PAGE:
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How specialty drug ‘solution stacking’ can rein in pharmacy benefit costs [Weekly Roundup]

How specialty drug ‘solution stacking’ can rein in pharmacy benefit costs and other notes from around the interweb:

  • How specialty drug ‘solution stacking’ can rein in pharmacy benefit costs. Brokers and employer groups alike know that 5% to 10% percent of insured workers and their dependents drive 50% to 60% of the cost of pharmacy claims. A few members with prescriptions for a specialty drug with a five-figure price tag can easily represent the majority of an entire group’s pharmacy spend. These drugs are often lifesaving or provide a dramatic quality of life improvement for those who take them. No one would question the necessity of using them. But when a group can mitigate some of the cost without affecting the clinical outcome, it can be a game changer. The broker who unlocks these savings becomes a trusted ally.
  • PBMs are Creating GPOs and Stirring Debate as to Why. In 2019, Express Scripts PBM (pharmacy benefit manager) formed Ascent Health Services GPO (group purchasing organization), based in Switzerland. In 2020, CVS Caremark formed Zinc GPO. And in 2021, OptumRx formed Emisar Pharma Services, based in Ireland. With pharmacy benefits for approximately 75% of U.S.-covered lives under their control, why would these PBMs need GPOs — to capitalize on their scale to get better drug prices? “In each case, there’s what the PBM said, and then you have to do your best to fill in the blanks of what could possibly be going on,” says Howard Deutsch, principal at ZS Associates, a global professional services firm with offices in Boston. “They haven’t said a heck of a lot. They’ll say things about serving customer needs, but nowhere will you find some particular customer need that is better being served by the existence of this new entity.”
  • AHIP study claims hospitals charge double for specialty drugs compared to pharmacies. Hospitals on average charge double the price for the same drugs compared to those offered by specialty pharmacies, according to a new insurer-funded study released as federal regulators ponder a probe into the pharmacy benefit management industry. The study (PDF), released Wednesday by insurance lobbying group AHIP, comes as specialty pharmacies have grown in use among PBMs and payers to dispense specialty products. The study was released a day before a scheduled meeting Thursday of the Federal Trade Commission on whether to probe the competitive impact of PBM contracts and how they could disadvantage independent and specialty pharmacies. “The data are clear, specialty pharmacies lower patient costs by preventing hospitals and physicians from charging patients, families, and employers excessively high prices to buy and store specialty medicines themselves,” said Matt Eyles, president, and CEO of AHIP, in a statement.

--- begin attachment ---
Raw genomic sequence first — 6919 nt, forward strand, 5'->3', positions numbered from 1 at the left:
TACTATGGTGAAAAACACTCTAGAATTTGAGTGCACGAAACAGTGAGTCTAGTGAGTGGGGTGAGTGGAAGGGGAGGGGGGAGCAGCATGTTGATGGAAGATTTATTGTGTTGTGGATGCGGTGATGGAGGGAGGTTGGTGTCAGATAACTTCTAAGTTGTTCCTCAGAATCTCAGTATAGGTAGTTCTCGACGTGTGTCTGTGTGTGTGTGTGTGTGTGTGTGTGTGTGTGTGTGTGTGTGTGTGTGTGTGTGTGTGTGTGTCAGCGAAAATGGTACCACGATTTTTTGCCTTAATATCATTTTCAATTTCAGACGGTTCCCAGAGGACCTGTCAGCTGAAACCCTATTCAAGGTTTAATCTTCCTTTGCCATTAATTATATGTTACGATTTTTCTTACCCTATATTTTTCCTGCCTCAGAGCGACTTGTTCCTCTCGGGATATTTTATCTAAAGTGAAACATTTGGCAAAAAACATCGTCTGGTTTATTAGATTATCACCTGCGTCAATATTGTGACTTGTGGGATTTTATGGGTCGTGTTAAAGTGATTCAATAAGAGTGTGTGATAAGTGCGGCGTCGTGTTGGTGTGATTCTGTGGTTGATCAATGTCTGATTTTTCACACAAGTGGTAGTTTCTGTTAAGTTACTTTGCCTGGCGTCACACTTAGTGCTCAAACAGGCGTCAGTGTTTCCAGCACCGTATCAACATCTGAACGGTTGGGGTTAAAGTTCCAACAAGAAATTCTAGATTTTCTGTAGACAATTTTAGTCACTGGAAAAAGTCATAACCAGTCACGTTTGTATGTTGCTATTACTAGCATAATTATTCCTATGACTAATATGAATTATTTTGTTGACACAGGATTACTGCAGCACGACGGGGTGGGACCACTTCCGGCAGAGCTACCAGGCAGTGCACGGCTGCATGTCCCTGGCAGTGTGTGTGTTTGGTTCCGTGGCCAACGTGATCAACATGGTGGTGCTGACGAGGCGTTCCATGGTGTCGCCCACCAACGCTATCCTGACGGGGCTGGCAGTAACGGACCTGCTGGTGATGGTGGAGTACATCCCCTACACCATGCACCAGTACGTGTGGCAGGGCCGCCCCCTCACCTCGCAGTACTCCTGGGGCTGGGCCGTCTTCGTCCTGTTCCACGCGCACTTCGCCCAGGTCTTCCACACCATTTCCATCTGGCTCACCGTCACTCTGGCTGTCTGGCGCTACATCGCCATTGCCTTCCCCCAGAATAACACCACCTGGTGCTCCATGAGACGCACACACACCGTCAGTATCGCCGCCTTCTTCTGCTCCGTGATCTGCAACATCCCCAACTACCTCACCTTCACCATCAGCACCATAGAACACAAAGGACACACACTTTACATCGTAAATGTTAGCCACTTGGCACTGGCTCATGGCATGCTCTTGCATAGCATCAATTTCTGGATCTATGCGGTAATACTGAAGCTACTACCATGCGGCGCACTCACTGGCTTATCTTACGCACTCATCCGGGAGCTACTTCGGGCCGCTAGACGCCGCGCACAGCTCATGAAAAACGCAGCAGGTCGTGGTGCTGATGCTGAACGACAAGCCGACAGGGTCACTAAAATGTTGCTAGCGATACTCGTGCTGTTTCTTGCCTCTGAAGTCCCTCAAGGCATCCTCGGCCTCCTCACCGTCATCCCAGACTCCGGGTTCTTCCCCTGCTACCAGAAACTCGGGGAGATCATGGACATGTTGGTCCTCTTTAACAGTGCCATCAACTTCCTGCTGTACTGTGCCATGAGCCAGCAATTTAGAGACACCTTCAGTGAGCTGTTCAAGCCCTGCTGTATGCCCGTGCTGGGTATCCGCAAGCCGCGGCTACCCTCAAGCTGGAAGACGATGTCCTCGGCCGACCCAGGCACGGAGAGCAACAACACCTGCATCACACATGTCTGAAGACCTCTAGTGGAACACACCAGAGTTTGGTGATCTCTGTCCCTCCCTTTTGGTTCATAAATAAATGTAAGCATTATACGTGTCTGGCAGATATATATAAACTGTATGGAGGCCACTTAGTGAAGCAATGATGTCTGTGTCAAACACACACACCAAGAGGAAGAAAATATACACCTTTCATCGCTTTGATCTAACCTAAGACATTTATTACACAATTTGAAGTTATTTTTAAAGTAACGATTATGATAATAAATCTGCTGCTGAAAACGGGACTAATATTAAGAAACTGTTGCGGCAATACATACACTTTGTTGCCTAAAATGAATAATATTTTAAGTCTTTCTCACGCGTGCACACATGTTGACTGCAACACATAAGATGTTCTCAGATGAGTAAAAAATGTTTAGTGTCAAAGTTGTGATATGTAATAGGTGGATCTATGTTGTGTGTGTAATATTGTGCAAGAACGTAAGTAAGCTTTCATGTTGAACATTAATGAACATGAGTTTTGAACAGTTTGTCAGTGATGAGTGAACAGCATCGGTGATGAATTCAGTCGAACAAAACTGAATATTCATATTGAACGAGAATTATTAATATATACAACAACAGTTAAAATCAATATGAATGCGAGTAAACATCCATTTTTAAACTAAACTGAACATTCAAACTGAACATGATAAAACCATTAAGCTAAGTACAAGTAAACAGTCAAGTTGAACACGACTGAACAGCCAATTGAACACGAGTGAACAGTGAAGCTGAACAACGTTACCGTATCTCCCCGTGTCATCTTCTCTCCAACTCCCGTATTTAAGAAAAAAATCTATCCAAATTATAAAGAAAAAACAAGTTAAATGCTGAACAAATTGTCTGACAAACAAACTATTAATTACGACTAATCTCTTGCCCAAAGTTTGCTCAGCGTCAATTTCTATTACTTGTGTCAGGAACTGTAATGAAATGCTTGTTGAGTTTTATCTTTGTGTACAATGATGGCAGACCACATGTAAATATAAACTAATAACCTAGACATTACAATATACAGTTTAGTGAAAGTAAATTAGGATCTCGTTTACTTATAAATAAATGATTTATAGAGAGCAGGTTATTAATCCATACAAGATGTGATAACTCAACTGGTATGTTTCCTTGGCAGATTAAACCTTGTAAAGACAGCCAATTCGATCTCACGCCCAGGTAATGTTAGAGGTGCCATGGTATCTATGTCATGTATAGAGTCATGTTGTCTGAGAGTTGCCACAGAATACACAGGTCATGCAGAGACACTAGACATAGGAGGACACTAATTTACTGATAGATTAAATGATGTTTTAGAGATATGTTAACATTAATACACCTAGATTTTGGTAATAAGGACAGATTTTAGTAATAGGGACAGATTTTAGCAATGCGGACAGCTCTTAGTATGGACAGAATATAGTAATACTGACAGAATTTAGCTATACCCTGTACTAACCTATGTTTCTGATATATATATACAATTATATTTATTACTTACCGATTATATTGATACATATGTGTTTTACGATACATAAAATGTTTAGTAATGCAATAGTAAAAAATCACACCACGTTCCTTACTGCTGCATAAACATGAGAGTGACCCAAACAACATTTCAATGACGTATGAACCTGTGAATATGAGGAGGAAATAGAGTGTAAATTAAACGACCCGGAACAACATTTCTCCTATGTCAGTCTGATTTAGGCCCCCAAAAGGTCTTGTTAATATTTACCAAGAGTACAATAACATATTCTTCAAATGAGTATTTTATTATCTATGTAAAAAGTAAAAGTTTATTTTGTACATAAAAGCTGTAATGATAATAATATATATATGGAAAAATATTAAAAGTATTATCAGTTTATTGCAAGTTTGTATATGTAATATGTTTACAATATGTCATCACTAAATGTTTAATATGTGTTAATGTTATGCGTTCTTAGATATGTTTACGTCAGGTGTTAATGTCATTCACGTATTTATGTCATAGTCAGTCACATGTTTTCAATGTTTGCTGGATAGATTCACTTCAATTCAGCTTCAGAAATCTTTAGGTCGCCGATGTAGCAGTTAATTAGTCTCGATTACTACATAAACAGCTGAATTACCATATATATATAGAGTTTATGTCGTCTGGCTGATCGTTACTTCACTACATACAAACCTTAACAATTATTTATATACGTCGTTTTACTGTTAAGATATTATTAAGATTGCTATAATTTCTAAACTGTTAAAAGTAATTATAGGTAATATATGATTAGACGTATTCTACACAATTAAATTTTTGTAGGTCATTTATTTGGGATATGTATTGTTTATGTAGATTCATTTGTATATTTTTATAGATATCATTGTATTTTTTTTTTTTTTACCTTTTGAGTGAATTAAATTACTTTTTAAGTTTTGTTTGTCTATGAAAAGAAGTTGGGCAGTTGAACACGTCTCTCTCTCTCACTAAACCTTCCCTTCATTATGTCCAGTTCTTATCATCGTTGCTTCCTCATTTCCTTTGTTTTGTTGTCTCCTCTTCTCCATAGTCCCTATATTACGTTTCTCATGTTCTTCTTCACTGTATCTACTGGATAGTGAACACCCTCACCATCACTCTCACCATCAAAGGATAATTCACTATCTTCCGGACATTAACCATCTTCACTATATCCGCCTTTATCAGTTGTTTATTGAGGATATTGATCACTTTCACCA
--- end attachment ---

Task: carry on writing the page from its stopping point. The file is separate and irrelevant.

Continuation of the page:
• FTC’s PBM Study Signals Broader Federal Scrutiny of the Prescription Drug Sector. On June 7, 2022, the Federal Trade Commission (FTC) unanimously voted to initiate a study into how business practices employed by some pharmacy benefit managers (PBMs) may impact prescription drug pricing and patient access to drugs. In the pharmaceutical drug sector, PBMs administer prescription drug plans for most Americans with health coverage through employers, health insurers, unions, Medicare, and Medicaid. In doing so, PBMs negotiate with and manage pharmacy networks, as well as negotiate drug prices or price concessions with manufacturers of pharmaceutical and biologic products. The FTC announcement follows a robust public comment period during which the FTC received more than 24,000 comments from pharmacies, manufacturers, patients, and other actors that addressed concerns regarding certain PBM practices.

Tyrone Squires, MBA, CPBS

I am the proud founder and managing director of TransparentRx, a fiduciary-model PBM based in Las Vegas, Nevada. We help health plan sponsors reduce pharmacy spend, by as much as 50%, without cutting benefits or shifting costs to employees.

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